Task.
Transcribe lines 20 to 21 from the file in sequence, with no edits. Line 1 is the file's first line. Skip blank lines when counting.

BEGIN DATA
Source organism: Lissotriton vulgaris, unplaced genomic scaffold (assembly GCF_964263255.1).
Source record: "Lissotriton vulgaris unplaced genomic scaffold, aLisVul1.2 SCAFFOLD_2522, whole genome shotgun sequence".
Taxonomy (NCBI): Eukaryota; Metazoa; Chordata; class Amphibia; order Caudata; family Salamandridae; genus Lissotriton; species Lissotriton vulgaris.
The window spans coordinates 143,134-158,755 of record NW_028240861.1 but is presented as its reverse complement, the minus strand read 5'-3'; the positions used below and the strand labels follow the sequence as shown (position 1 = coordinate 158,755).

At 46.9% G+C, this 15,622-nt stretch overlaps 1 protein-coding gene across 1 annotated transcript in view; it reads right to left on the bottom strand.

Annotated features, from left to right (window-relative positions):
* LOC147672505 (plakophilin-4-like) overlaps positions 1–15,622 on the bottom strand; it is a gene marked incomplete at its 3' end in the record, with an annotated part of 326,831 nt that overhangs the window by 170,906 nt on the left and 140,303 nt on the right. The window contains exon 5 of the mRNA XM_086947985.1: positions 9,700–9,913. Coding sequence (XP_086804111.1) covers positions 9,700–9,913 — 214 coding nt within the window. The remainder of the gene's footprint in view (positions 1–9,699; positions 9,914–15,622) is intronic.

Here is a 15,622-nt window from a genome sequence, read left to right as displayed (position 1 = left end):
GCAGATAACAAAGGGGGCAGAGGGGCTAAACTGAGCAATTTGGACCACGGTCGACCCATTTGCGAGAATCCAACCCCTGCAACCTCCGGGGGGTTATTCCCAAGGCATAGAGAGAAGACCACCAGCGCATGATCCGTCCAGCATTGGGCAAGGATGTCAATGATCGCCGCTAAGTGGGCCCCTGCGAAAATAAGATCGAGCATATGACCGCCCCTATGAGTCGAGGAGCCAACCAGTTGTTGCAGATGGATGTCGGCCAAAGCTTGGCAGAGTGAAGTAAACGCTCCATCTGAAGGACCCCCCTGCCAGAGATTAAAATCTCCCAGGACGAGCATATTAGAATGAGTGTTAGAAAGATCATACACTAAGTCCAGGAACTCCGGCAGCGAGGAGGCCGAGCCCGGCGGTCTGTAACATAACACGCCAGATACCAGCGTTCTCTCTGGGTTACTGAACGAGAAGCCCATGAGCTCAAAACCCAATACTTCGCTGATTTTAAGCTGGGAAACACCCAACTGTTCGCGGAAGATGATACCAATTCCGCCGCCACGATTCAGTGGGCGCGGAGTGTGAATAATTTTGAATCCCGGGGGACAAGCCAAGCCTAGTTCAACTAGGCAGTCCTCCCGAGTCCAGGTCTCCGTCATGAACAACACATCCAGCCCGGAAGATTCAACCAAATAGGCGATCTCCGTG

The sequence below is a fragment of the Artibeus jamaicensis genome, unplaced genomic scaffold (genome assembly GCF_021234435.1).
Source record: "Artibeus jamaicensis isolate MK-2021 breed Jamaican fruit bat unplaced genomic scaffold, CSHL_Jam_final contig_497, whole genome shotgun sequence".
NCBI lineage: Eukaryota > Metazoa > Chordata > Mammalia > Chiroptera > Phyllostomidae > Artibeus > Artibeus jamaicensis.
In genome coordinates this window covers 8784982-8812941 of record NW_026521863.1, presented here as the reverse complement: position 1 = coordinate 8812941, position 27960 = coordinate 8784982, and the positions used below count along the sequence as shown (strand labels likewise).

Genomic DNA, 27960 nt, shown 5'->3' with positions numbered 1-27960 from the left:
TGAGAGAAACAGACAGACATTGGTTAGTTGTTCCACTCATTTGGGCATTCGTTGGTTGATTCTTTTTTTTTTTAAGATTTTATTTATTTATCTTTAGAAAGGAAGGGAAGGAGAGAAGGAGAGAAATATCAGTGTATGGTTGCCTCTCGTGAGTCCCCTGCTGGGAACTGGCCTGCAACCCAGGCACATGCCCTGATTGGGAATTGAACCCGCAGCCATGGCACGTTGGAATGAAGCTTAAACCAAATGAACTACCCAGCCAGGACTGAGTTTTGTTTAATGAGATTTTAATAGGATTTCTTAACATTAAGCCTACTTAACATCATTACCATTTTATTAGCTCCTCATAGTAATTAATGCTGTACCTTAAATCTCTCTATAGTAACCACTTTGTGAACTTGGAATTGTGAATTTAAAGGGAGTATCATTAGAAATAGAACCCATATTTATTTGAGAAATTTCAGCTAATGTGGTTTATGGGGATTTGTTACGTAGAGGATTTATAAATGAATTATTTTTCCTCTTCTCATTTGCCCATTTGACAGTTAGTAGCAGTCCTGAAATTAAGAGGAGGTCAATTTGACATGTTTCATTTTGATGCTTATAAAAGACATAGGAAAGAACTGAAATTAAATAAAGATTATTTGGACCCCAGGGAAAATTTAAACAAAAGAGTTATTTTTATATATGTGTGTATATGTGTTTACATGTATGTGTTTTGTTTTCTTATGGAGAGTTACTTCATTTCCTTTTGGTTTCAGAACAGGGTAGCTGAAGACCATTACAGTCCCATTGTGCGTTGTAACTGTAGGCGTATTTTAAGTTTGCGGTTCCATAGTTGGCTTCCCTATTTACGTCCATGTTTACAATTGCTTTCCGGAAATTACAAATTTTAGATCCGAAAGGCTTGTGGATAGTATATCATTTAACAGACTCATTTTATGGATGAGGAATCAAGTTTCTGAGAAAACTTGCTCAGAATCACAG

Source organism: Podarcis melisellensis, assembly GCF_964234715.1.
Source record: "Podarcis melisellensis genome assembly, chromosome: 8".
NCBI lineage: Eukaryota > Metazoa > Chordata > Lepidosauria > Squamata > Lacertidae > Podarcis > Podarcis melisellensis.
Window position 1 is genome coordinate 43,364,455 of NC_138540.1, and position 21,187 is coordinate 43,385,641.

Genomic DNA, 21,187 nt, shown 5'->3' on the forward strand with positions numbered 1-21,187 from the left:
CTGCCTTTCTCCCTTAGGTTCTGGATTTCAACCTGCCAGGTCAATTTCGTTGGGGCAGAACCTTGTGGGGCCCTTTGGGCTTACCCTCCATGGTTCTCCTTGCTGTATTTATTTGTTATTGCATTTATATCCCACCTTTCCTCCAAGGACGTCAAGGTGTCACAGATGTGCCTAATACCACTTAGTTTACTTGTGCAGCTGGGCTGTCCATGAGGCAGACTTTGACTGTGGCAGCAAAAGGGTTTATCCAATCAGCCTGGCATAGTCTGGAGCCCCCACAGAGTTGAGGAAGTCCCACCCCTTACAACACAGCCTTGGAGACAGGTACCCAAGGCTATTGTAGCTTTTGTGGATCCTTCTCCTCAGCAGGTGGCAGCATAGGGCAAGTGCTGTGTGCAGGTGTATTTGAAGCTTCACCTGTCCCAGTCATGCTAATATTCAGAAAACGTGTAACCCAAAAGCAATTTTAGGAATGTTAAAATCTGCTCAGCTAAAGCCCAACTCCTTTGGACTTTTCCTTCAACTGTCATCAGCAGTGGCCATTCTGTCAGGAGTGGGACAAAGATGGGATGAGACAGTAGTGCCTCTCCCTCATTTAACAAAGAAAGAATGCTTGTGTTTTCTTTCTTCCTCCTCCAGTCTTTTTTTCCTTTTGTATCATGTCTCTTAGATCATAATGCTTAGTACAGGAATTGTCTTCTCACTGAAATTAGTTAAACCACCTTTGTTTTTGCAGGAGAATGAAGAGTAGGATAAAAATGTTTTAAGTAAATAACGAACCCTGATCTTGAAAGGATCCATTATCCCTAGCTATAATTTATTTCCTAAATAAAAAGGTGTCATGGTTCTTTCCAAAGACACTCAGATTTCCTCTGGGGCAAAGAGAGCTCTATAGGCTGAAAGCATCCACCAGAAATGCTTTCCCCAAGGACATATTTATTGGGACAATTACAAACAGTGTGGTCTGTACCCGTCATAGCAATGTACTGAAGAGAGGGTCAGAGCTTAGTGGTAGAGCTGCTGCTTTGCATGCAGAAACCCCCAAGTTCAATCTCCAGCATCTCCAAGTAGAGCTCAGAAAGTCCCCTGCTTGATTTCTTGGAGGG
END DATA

Genomic DNA, 21,187 nt, shown 5'->3' on the forward strand with positions numbered 1-21,187 from the left:
CTGCCTTTCTCCCTTAGGTTCTGGATTTCAACCTGCCAGGTCAATTTCGTTGGGGCAGAACCTTGTGGGGCCCTTTGGGCTTACCCTCCATGGTTCTCCTTGCTGTATTTATTTGTTATTGCATTTATATCCCACCTTTCCTCCAAGGACGTCAAGGTGTCACAGATGTGCCTAATACCACTTAGTTTACTTGTGCAGCTGGGCTGTCCATGAGGCAGACTTTGACTGTGGCAGCAAAAGGGTTTATCCAATCAGCCTGGCATAGTCTGGAGCCCCCACAGAGTTGAGGAAGTCCCACCCCTTACAACACAGCCTTGGAGACAGGTACCCAAGGCTATTGTAGCTTTTGTGGATCCTTCTCCTCAGCAGGTGGCAGCATAGGGCAAGTGCTGTGTGCAGGTGTATTTGAAGCTTCACCTGTCCCAGTCATGCTAATATTCAGAAAACGTGTAACCCAAAAGCAATTTTAGGAATGTTAAAATCTGCTCAGCTAAAGCCCAACTCCTTTGGACTTTTCCTTCAACTGTCATCAGCAGTGGCCATTCTGTCAGGAGTGGGACAAAGATGGGATGAGACAGTAGTGCCTCTCCCTCATTTAACAAAGAAAGAATGCTTGTGTTTTCTTTCTTCCTCCTCCAGTCTTTTTTTCCTTTTGTATCATGTCTCTTAGATCATAATGCTTAGTACAGGAATTGTCTTCTCACTGAAATTAGTTAAACCACCTTTGTTTTTGCAGGAGAATGAAGAGTAGGATAAAAATGTTTTAAGTAAATAACGAACCCTGATCTTGAAAGGATCCATTATCCCTAGCTATAATTTATTTCCTAAATAAAAAGGTGTCATGGTTCTTTCCAAAGACACTCAGATTTCCTCTGGGGCAAAGAGAGCTCTATAGGCTGAAAGCATCCACCAGAAATGCTTTCCCCAAGGACATATTTATTGGGACAATTACAAACAGTGTGGTCTGTACCCGTCATAGCAATGTACTGAAGAGAGGGTCAGAGCTTAGTGGTAGAGCTGCTGCTTTGCATGCAGAAACCCCCAAGTTCAATCTCCAGCATCTCCAAGTAGAGCTCAGAAAGTCCCCTGCTTGATTTCTTGGAGGG